The tools I used: Table saw, Planer, Chop saw, Drill, Tapering jig, Pliers, Wire cutters, Brushes.
I was going to use a router bit to make this bucket but it wasn't going to work well enough. That is where I got this equation to figure out the size of staves needed. 8" top and taper down to 6" base
8" top down to a 6" bottom. Width= 8" / 3.7 = 2.16" 2.16 = 2 5/32" (top of stave) Width= 6" / 3.7= 1.62" 1.62= 1 15/64" (bottom of stave)
Find some barn boards. We had a barn fall down in a storm, so we have I bit of barn boards lying around. You can also use any kind of wood. This guide I used barn boards.
Rip the boards down to size.
Some of the boards were different thicknesses. I wanted them all the same size. I'm doing a few buckets so that is why you see a lot of pieces.
So I sent them though a planer. I got them all down to 3/4" thick. Plane one side only. There were some pieces that are smaller than 3/4", but that's okay. It will give the inside a cool look!
Next chop the pieces to size. In my case it's 7".
All my pieces are ready to get tapered and angle cut.
I draw a line down the centre of the stave. At the bottom I mark my 1 15/64" evenly on the centre line. Then draw a line from that mark to the top corner. That is my taper.
I set the piece in this taper jig to cut along my line. My saw is set at 15 degrees for the angle I need. 360* divided by 12 = 30* Since they are 2 parts to that angle I divide by 2 to get 15*.
One side of the taper done!
Had to make a jig to do the other side.
I use these grippers and they work amazing. No lost fingers is a good sign!
Both tapers and angle cuts are done!!
Next cut is for the bottom of the bucket. I make 2 passes with the saw to get just over 1/4" width. This cut is angled at 11*. The cut is about 1/2" deep.
I dry fitted the bucket and measured the base. It was about 4 1/4" but I wanted it to fit in the staves. So I added 1/2" and cut out 4 3/4" circles in 1/4 plywood.
I used a jigsaw and cutout a few at a time.
Pick out 12 pieces to use. Line them up as a test run. Remember 2 pieces will get a hole though them. So pick the worst pieces and keep them 6 pieces apart.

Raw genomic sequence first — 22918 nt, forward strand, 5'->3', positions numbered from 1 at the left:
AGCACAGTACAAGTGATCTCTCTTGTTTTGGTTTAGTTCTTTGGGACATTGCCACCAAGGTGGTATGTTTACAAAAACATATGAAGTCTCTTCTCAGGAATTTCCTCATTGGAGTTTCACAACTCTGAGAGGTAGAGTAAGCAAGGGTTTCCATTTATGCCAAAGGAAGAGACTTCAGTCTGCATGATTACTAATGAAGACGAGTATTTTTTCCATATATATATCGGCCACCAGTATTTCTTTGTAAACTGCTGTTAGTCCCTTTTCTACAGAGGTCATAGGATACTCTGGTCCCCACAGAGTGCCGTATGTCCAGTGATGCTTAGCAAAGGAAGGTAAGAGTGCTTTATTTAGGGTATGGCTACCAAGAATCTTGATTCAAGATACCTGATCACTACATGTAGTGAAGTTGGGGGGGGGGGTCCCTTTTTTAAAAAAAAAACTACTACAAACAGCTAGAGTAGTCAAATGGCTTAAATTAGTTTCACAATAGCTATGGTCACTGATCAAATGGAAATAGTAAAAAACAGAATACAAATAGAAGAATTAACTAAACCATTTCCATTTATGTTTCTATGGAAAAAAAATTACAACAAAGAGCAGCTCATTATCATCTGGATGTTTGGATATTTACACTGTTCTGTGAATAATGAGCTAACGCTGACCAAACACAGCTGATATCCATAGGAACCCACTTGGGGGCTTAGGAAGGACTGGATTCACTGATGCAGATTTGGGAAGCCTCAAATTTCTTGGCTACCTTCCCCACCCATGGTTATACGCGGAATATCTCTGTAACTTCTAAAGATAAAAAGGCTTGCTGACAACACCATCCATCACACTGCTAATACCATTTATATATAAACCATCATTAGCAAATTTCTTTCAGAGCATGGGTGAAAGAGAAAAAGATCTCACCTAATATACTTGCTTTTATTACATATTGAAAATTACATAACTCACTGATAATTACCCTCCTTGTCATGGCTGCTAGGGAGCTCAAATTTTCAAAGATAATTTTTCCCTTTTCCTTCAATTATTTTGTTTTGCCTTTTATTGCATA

I use rubber bands to keep the buckets together while the glue drys.
Now the gluing can start. Apply glue on both sides of staves and bottom cut!
Lined up and glued. Ready for assembly.
Take one of the bases and apply glue to the edge.
Fit one of the staves in the base and start adding one at a time.
Keep adding more! After 4-5 it will stand on its own! Just be careful it might fall over!
All together now!
Carefully place a rubber band over the staves!
Add a few more rubber bands to insure a tight fit. Adjust any of the staves that are out of whack or not flush with each other.
Once done, I add a bit of glue on the bottom to help keep things together.
A few drying and ready for the next step.
I drill holes about 1 3/4" from the top. The hole I drill is 9/32". It's for the handle. So the 2nd hole should be opposite the 1st hole.
I put 4 holes in the bottom so water can get out.
This is the epoxy I use.
Start applying the epoxy. I start with the bottom first. After 2 thin coats I give it a quick sanding. Then put 2 more coats on. Thinner coats won't allow the epoxy to run.
Now start applying epoxy to the inside of the buckets. I do the same thing here as I did for the bottom. 2 coats, sand and 2 more coats.
The next step is the twine. Or as they call it Jute.
I did a survey on Facebook to see what the people like. The results are #1 & #2 had 17 votes, #4 had 5 votes. The winner is #3 with 29 votes. It was the the choice I liked the best.
I make a mark about an 1" down from the top.
My ends are going to be ending up at the sides of the buckets. Keeps it hidden on the side. Dab a bit of glue at the starting point.
Place an end of jute in the glue and hold it down until set. It only takes a few seconds.
I dab a bit of glue on each joint for the first row.
Wrap the jute around until desired amount. I'm putting 4 wraps on the top and 3 on the bottom. The last row is glued on every other joint. The ends are tucked in and a dab of glue to hold it in!
I marked the bottom a bit higher than an 1". So it's about 1 1/8"-1 1/4". Now do the same as the top but with 1 less wrap.
I do the same on the bottom with the ends!
Find some barb wire. I cut them to 39" in length. I made sure that I had 4 barbs on the wires. You can use anything you want as a handle not just barb wire. Normal wire, rope, leather, iron etc...
I measure the bend in the wire by placing a barb just on the top of the bucket.
I make my bend in the barb wire with a set of pliers.
Do this on the other end of the wire.
Try and bend the wire smoothly in a nice arch. Be careful the wire may break if it's weak.
I put a washer on the inside of the bucket to help protect the finish from getting scratched. The washer is 1" wide and the hole is 1/4". I cut the wire down to about 3/4"-1" and bend it.
I use needle nose pliers to bend the wire.
And there you go, done!!
And this is what it looks like on an old barn beam cut down and hanging on old railroad spikes.
- Barn boards or any wood
- Barb wire or any wire.
- Twine or jute
- Marine expoy
- Washer (1" with 1/4" hole)